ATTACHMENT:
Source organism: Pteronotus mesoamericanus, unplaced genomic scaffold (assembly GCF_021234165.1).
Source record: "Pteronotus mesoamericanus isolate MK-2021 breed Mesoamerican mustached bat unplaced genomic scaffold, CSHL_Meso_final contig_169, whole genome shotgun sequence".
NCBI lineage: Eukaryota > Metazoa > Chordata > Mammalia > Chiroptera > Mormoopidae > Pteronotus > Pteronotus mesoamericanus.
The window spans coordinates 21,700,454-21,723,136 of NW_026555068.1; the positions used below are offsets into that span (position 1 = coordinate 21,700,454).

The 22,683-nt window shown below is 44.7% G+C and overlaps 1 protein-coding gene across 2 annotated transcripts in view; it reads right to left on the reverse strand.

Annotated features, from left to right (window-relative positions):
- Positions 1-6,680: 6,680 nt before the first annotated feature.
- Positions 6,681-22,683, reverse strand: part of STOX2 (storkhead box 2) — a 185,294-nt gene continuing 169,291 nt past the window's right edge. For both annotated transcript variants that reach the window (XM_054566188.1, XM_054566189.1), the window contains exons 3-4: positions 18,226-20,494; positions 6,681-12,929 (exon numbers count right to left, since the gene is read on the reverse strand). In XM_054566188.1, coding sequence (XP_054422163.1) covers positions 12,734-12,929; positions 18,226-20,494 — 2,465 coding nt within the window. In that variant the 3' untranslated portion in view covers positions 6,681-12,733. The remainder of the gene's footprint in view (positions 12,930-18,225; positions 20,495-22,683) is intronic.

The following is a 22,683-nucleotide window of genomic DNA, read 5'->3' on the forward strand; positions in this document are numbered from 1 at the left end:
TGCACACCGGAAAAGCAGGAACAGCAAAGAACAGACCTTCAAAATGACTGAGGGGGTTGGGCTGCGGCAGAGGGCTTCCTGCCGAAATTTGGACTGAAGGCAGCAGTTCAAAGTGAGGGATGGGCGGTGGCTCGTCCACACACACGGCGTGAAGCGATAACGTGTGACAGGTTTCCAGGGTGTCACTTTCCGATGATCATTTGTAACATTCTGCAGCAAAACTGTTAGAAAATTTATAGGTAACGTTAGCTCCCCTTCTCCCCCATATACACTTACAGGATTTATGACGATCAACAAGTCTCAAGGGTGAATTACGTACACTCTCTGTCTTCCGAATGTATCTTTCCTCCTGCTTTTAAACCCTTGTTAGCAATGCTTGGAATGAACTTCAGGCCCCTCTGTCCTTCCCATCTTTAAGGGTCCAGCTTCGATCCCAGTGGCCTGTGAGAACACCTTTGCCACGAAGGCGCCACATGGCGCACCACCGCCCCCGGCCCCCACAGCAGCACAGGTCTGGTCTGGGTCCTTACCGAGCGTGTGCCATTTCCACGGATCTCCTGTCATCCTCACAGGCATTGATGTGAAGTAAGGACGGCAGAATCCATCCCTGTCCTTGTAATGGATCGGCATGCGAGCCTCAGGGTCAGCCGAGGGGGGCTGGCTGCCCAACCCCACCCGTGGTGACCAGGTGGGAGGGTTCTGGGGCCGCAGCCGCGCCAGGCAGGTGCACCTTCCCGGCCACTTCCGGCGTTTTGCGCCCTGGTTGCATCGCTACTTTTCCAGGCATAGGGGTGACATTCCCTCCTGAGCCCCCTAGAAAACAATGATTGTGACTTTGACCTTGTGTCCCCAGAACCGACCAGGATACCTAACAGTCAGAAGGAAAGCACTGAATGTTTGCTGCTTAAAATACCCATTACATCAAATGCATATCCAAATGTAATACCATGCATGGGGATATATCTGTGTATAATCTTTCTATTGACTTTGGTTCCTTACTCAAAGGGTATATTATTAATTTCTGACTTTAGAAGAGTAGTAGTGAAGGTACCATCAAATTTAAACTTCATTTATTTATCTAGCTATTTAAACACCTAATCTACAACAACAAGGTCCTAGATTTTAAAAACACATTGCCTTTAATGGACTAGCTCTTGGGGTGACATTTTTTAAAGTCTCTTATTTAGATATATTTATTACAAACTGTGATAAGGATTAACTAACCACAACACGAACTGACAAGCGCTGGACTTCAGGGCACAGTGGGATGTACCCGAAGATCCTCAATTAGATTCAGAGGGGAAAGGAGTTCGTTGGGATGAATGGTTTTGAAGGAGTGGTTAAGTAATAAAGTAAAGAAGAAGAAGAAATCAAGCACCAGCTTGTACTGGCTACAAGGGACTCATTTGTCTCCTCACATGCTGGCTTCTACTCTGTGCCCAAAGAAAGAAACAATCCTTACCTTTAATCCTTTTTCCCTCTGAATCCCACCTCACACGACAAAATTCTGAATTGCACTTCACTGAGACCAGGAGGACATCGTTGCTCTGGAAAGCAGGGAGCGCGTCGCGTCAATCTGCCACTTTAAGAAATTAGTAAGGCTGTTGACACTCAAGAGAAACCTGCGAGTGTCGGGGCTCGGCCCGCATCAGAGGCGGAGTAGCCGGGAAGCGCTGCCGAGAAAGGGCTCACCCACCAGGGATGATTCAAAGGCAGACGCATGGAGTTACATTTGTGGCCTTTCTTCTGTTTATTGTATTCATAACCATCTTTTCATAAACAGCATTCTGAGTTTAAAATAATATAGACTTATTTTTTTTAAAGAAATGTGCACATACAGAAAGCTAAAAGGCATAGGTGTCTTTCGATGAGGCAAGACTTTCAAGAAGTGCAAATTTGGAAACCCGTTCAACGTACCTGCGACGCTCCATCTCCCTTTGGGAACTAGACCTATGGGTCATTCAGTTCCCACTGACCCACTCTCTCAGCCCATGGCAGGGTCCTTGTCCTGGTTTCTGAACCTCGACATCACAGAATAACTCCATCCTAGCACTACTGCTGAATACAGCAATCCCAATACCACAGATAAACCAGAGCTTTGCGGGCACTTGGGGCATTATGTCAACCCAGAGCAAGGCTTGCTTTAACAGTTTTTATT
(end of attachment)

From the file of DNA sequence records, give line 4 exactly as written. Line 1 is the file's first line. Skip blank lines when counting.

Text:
The window spans coordinates 21,700,454-21,723,136 of NW_026555068.1; the positions used below are offsets into that span (position 1 = coordinate 21,700,454).